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Italian Gothic - Architectural Character

( Originally Published 1921 )

The general character of Gothic architecture in Europe has already been dealt with (p. 300). The style in Italy dates approximately from A.D. 1200-1450, but the influence of Roman tradition remained so strong that the conspicuous verticality of northern Gothic is generally neutralised in Italy by horizontal cornices and string courses. Churches are marked externally by the following features : flatness of roofs (pp. 502, 513), the screen wall of the west facade which masks the aisle roofs (pp. 496 A, 514 A), the circular window of the west front (p. 505 A, G), an absence of pinnacles and of flying buttresses (p. 513 A), stripes of coloured marbles instead of mouldings, occasional frescoes and mosaics in panels, and small windows without tracery (p. 513 A). The projecting entrance porches with columns, often resting on the backs of lions (p. 516 E), are in striking contrast to the cavernous porches of northern Europe. The sombre effect of this style is described by Tennyson in the lines :

"Stern and sad (so rare the smiles
Of sunlight) looked the Lombard piles ;
Porch pillars on the lion resting,
And sombre, old, colonnaded aisles."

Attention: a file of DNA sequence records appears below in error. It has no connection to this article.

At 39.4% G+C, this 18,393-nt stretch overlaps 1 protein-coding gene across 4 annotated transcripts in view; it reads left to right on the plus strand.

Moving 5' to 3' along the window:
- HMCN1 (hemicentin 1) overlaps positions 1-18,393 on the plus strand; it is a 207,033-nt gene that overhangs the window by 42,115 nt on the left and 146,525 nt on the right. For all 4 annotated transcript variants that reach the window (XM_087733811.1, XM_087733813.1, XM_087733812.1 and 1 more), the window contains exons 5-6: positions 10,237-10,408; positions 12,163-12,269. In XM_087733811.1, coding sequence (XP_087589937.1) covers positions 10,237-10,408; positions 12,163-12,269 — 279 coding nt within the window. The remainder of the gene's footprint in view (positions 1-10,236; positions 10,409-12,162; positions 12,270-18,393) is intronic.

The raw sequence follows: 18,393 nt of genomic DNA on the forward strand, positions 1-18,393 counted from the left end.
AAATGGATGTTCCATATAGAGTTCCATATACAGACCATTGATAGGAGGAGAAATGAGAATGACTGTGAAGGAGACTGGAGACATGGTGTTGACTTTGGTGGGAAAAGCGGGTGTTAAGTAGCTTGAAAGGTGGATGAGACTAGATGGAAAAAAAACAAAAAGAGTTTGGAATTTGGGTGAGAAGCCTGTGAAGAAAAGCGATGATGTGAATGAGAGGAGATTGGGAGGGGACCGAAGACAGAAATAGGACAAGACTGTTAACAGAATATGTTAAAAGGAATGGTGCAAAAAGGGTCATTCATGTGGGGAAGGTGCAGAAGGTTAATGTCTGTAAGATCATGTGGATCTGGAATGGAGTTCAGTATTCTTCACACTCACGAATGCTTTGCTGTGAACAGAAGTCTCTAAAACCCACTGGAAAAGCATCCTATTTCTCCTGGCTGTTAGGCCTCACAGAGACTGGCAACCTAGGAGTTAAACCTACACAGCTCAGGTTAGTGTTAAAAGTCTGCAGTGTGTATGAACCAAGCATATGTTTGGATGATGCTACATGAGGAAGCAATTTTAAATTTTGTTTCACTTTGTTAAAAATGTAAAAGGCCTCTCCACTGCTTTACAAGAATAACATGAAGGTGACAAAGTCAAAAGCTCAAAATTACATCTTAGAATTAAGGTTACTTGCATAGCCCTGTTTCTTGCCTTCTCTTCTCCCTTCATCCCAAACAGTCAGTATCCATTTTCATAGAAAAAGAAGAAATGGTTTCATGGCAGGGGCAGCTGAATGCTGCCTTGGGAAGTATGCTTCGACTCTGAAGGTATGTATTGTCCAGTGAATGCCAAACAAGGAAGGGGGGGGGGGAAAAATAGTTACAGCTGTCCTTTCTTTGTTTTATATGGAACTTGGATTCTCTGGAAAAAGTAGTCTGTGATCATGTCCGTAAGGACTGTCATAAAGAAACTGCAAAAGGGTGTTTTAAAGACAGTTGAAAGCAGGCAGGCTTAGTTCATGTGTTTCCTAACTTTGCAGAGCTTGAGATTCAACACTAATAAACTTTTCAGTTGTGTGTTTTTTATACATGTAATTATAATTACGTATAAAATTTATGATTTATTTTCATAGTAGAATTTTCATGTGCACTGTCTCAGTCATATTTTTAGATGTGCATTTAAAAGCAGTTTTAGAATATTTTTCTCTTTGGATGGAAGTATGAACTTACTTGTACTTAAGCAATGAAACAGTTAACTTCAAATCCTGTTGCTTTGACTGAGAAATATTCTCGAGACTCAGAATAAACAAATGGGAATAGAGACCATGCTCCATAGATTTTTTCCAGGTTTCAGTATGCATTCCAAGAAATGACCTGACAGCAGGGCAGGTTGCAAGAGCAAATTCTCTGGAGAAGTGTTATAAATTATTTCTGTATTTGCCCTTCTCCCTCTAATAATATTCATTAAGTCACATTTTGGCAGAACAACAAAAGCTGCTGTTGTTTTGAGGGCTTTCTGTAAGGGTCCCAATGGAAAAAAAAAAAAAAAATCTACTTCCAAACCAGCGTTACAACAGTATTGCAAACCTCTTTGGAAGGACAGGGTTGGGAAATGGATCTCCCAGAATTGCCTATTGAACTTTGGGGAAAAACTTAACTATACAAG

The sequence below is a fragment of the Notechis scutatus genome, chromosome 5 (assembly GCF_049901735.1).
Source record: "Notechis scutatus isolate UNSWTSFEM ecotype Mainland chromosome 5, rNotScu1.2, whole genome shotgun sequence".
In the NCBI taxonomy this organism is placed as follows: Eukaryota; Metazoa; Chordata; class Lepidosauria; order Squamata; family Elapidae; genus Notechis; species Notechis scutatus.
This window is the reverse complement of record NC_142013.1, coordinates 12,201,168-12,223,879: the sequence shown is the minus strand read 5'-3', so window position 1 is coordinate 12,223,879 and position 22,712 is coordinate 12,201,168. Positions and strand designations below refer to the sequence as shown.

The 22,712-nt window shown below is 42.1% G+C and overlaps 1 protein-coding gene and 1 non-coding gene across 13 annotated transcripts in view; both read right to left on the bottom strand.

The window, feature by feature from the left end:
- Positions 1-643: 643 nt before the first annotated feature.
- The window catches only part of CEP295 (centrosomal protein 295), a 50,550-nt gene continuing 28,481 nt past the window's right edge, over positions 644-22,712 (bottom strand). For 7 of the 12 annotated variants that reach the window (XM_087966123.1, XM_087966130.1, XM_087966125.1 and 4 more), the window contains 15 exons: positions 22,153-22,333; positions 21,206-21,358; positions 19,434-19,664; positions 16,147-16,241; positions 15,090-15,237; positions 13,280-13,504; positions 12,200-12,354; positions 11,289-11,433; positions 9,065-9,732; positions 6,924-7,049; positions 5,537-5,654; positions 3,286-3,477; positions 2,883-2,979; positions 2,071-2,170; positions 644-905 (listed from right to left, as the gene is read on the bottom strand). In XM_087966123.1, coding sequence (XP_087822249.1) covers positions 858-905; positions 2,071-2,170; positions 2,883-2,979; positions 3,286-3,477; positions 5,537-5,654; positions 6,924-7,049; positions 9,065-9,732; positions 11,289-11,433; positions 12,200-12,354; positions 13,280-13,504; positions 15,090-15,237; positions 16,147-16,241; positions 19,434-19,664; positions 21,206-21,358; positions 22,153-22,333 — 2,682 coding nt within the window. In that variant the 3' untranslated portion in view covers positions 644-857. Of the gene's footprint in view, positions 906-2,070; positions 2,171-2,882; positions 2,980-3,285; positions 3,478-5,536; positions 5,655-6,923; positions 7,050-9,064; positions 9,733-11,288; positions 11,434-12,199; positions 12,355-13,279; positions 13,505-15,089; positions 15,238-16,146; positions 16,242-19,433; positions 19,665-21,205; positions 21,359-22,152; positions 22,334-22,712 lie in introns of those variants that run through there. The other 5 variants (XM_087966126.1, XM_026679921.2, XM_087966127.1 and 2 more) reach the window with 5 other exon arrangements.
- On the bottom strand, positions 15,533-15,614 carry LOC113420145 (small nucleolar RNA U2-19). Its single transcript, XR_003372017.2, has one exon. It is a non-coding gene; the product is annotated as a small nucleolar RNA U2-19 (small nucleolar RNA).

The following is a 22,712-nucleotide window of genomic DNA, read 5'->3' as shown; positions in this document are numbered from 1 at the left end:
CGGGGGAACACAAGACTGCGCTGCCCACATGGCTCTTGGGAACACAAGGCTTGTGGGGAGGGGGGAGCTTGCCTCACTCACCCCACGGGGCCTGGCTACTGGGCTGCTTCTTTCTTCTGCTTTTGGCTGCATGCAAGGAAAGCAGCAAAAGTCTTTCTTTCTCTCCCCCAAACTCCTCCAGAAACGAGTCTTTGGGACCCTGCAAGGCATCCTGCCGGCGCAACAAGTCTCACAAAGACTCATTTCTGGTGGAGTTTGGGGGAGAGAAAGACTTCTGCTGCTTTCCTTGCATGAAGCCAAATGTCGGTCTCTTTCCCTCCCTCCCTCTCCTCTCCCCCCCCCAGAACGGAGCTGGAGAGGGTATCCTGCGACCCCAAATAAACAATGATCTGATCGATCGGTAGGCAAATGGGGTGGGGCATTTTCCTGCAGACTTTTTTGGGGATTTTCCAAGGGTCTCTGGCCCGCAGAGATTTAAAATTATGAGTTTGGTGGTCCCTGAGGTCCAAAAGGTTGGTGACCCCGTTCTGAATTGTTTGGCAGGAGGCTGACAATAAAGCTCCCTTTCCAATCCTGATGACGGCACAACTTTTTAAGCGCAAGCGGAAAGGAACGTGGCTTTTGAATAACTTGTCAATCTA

The sculpture and carving (pp. 519, 520), executed in the fine-grained marble of Italy, continued to be as refined as in the Classical period, and the influence of Old Rome is seen in modified Corinthian capitals with their acanthus leaves. The sculpture, although superior in technique to that of northern Europe, is not such an essential part of a style which, as we shall see, never developed, as in France and England, into the highest form of Gothic. The brickwork and plastic terra-cotta of the Lombard plains resulted in a smallness of detail and intricacy of ornament natural to this material, as in the Frari Church, Venice (p. 505 G), the Certosa, Pavia (p. 514 F), and Chiaravalle (p. 516 D), and many civic buildings. Colour effect and delicate detail were relied on, rather than depth of shadow and boldness of design ; thus was the material allowed to give full expression to its own capabilities without forcing it beyond its nature. The variety of influences in South Italy, and more especially in Sicily, produced a type of architecture which owes its beauty to the combination of Greek inspiration, Roman construction, and Byzantine decoration (p. 241).

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